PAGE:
Starring: Emilio Estevez, Anthony Michael Hall, Judd Nelson, Molly Ringwald, Ally Sheedy and Paul Gleason
Writer/Director: John Hughes
Running Time: 97 mins

High school is never the easiest time of your life but for jock Andy (Estevez), geek Brian (Michael Hall), rebel John (Nelson), miss popular Claire (Ringwald) and recluse Allison (Sheedy) life just got a little harder. The five of them could be more different and who never even imagine coming within each other's circles but as the day proceeds, they find out they have more in common than they would think.

Starring: Rob Lowe, Demi Moore, James Belushi, Elizabeth Perkins and George DiCenzo
Director: Edward Zwick
Running Time: 113 mins

Meeting at their favourite Chicago bar 'Mother's', Danny (Lowe) and Debbie (Moore) share a one-night stand. They make a connection however and decide to start something, much to the grievance of their best friends Bernie (Belushi) and Joan (Perkins) who know this will change them. As Danny and Debbie get closer and their relationship gets more serious, both of them realise that they want different things.

Starring: Emilio Estevez, Rob Lowe, Andrew McCarthy, Demi Moore, Judd Nelson, Ally Sheedy, Mare Winningham and Andie MacDowell
Director: Joel Schumacher
Running Time: 110 mins

Having just graduated from Georgetown University, Kirby (Estevez), Billy (Lowe), Kevin (McCarthy), Jules (Moore), Alec (Nelson), Leslie (Sheedy) and Wendy (Winningham) are finding it making their way after college. As they start new jobs and start the journey into adulthood, relationships that seemed so strong in college start to change but everything seems to return to the way it was when they meet up at their favourite bar, Saint Elmo's.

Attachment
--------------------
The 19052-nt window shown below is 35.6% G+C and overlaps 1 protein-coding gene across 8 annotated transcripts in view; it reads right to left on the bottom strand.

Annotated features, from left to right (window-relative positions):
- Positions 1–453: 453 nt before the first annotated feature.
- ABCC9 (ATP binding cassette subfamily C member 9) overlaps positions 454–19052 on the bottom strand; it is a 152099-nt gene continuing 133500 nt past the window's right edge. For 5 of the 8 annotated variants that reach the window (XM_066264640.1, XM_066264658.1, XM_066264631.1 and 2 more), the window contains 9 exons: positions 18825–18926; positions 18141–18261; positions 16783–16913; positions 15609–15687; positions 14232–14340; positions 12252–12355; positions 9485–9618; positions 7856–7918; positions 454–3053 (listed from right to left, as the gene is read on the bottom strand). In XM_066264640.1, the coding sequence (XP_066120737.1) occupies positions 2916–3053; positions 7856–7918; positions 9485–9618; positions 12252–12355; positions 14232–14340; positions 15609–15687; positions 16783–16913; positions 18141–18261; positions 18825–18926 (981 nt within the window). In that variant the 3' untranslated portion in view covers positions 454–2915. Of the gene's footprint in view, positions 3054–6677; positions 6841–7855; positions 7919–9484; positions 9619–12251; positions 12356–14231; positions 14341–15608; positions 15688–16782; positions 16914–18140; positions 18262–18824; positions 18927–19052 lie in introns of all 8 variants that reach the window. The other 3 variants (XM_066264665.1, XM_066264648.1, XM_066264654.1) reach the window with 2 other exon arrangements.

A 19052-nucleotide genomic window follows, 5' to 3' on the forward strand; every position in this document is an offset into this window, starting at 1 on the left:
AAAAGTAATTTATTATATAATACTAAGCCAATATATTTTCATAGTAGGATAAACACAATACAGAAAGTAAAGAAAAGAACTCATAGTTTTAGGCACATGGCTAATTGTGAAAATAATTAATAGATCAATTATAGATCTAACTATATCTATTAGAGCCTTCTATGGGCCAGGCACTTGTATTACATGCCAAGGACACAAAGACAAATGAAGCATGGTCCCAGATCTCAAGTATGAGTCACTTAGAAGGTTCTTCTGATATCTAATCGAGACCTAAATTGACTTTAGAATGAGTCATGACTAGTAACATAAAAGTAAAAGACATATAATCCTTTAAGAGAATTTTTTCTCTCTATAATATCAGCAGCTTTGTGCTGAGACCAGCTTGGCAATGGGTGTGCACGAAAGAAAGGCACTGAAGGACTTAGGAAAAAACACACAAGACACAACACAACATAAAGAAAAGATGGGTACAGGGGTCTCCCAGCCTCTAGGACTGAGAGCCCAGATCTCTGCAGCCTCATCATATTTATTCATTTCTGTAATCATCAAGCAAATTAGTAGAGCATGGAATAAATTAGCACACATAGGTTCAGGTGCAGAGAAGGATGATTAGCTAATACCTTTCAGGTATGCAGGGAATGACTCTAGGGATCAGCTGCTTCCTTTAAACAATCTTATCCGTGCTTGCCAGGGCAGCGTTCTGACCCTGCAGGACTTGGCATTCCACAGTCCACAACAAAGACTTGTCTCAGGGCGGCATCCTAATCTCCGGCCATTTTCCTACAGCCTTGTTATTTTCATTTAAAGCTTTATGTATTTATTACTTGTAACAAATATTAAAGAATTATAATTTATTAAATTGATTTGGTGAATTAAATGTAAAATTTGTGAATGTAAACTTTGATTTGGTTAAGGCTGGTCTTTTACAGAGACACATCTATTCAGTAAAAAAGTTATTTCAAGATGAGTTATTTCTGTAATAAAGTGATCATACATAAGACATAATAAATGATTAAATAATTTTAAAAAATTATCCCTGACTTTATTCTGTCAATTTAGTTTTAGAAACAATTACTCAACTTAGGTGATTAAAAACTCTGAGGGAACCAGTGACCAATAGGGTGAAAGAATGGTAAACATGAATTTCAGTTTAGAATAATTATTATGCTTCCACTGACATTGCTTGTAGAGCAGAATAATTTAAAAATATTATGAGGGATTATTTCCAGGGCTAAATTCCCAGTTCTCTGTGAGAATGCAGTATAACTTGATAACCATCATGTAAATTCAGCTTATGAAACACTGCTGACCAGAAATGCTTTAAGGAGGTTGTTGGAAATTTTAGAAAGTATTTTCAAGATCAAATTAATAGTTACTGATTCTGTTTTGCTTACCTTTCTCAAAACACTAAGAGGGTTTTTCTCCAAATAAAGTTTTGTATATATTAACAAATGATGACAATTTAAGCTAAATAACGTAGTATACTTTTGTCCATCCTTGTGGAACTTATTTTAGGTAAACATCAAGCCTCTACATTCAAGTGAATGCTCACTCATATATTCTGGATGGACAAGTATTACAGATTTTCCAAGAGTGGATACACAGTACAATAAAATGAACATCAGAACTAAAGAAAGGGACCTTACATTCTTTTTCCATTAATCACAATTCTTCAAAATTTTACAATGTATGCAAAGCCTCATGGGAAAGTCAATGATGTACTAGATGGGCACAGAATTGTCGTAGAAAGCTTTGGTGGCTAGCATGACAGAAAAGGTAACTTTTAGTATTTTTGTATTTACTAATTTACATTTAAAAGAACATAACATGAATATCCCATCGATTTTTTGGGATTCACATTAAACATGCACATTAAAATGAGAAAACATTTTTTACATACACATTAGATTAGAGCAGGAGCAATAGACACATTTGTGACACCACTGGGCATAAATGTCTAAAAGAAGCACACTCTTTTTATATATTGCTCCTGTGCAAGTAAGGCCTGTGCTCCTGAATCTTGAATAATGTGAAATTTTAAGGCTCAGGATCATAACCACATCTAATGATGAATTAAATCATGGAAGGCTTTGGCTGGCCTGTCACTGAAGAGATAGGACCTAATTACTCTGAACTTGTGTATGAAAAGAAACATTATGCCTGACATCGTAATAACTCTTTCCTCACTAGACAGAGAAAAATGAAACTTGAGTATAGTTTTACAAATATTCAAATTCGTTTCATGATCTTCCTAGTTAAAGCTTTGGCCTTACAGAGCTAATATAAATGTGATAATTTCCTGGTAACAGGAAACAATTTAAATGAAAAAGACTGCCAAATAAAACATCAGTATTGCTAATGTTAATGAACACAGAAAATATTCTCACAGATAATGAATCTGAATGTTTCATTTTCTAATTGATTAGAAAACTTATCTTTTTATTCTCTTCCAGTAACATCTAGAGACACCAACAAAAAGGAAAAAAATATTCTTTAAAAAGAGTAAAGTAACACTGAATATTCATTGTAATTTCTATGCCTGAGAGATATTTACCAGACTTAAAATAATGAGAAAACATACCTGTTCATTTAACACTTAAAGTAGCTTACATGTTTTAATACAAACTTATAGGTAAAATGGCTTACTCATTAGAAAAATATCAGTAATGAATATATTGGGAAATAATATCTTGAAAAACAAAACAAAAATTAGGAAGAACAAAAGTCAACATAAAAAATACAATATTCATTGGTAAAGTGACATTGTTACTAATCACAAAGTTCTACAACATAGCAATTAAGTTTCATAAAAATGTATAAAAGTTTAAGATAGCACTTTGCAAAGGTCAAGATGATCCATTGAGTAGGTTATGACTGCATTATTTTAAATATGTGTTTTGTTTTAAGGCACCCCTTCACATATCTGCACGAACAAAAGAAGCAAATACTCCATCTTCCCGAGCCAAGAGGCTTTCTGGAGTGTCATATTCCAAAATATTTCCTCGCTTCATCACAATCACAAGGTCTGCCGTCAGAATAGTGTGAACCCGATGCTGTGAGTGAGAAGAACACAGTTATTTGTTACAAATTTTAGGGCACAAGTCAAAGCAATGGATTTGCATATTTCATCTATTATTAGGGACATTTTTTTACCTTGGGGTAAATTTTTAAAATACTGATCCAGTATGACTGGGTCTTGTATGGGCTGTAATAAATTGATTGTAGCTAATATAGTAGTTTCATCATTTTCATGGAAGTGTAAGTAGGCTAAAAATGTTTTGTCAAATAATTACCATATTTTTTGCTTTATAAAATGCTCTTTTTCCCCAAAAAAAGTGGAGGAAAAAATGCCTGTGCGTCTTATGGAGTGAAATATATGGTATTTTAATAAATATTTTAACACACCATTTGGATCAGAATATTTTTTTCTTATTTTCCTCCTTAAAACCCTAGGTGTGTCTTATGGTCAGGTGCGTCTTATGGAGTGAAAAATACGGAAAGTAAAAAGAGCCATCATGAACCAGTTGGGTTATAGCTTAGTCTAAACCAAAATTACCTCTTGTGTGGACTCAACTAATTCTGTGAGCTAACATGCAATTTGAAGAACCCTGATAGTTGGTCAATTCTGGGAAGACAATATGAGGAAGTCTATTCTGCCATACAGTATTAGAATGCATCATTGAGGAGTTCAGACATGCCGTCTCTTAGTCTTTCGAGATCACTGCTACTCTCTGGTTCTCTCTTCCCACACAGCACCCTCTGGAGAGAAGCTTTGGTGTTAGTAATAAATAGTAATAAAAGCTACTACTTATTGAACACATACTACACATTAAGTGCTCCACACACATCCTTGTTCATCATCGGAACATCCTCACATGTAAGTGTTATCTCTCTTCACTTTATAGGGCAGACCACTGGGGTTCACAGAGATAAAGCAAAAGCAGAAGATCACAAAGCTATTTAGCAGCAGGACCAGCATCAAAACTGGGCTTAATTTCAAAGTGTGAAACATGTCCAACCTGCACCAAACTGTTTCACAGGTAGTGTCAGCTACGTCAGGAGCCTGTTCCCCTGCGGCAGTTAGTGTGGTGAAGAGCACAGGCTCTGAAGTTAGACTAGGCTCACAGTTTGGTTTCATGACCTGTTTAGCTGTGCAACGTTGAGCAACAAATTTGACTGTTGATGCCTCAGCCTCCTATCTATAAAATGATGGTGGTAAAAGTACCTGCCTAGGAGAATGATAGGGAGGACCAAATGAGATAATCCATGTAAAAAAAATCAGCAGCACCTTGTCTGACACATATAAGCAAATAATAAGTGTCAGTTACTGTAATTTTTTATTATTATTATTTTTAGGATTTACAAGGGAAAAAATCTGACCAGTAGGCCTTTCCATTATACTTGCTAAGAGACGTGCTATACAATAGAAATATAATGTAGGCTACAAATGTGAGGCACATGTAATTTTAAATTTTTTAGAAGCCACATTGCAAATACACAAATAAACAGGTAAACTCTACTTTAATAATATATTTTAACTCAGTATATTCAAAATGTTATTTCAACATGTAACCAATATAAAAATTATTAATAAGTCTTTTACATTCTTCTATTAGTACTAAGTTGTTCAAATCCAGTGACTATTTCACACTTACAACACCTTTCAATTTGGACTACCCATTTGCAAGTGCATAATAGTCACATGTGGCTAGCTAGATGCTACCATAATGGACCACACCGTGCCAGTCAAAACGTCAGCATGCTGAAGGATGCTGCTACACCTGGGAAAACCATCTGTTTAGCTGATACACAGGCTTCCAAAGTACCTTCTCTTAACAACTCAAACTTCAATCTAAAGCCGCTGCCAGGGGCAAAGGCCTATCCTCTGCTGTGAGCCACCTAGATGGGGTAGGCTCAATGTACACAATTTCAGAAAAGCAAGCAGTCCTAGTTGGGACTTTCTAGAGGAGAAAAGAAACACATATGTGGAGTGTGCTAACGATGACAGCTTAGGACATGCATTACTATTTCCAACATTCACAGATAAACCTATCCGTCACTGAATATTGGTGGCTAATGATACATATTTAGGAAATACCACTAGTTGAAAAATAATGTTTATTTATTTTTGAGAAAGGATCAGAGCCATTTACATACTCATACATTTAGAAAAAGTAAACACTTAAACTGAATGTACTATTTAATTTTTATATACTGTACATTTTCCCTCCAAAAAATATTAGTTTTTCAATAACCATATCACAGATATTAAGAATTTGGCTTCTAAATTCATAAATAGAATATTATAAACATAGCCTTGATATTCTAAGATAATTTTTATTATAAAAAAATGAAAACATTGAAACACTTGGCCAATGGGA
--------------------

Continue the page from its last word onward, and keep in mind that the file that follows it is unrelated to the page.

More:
When it came to naming the biggest and coolest stars of the 80s, you could get any bigger than the Brat Pack.

Rob Lowe, Emilio Estevez, Demi Moore, Judd Nelson, Andrew McCarthy, Ally Sheedy, Anthony Michael Hall and Molly Ringwald were the superstars of the time and Hollywood knew it. Knowing they were onto box office gold, the press named 'Brat Pack' made many films together as an ensemble cast. Filmmakers knew if they had a collection of these young stars in their movies, the audience would come in droves.

This was very different than the usual leading actor/actress star approach, as the younger audience wanted to see these stars together and have multiple story arcs to follow. These made for a very different kind of film, ones that reflected the relationships, the fashions and the music of the time. This DVD box set gives you three classic examples.

When it came to producing films that captured the 80s high school experience, one writer/director was a master, John Hughes. With hits like 'Pretty in Pink', 'Sixteen Candles', 'Ferris Bueller's Day Off' and 'Weird Science', Hughes' films were what the teenage market wanted to see. When it comes to the ultimate high school movies and one that defined the era perfectly, you couldn't get any better than 'The Breakfast Club'.

If you forgot about the fashion and the music, this film is still extremely relevant today. The differences in social circles are highlighted with great skill with some wonder dialogue and acting from the excellent ensemble cast. You have the popular girl, the geek, the jock, the rebel and the outcast all forced to come together in detention and it is their interaction that makes the film resonate with its target audience, making it a classic of the time and the genre.